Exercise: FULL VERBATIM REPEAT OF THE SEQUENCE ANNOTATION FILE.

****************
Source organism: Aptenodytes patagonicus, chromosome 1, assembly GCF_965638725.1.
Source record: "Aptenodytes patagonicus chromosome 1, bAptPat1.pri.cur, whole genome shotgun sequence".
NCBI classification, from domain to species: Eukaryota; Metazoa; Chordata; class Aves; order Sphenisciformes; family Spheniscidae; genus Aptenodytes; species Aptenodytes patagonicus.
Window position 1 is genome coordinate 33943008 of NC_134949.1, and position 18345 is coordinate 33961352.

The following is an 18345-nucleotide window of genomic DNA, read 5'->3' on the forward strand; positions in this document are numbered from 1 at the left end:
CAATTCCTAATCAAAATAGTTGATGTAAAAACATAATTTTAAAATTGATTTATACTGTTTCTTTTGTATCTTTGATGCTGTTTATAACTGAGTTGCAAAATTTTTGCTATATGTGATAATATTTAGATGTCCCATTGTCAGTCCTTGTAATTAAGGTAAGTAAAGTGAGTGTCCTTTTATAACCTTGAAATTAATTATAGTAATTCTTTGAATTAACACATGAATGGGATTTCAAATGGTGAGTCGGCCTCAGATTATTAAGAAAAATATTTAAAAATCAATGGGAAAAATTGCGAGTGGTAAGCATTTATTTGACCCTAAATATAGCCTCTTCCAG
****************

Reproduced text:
Source organism: Aptenodytes patagonicus, chromosome 1, assembly GCF_965638725.1.
Source record: "Aptenodytes patagonicus chromosome 1, bAptPat1.pri.cur, whole genome shotgun sequence".
NCBI classification, from domain to species: Eukaryota; Metazoa; Chordata; class Aves; order Sphenisciformes; family Spheniscidae; genus Aptenodytes; species Aptenodytes patagonicus.
Window position 1 is genome coordinate 33943008 of NC_134949.1, and position 18345 is coordinate 33961352.

The following is an 18345-nucleotide window of genomic DNA, read 5'->3' on the forward strand; positions in this document are numbered from 1 at the left end:
CAATTCCTAATCAAAATAGTTGATGTAAAAACATAATTTTAAAATTGATTTATACTGTTTCTTTTGTATCTTTGATGCTGTTTATAACTGAGTTGCAAAATTTTTGCTATATGTGATAATATTTAGATGTCCCATTGTCAGTCCTTGTAATTAAGGTAAGTAAAGTGAGTGTCCTTTTATAACCTTGAAATTAATTATAGTAATTCTTTGAATTAACACATGAATGGGATTTCAAATGGTGAGTCGGCCTCAGATTATTAAGAAAAATATTTAAAAATCAATGGGAAAAATTGCGAGTGGTAAGCATTTATTTGACCCTAAATATAGCCTCTTCCAG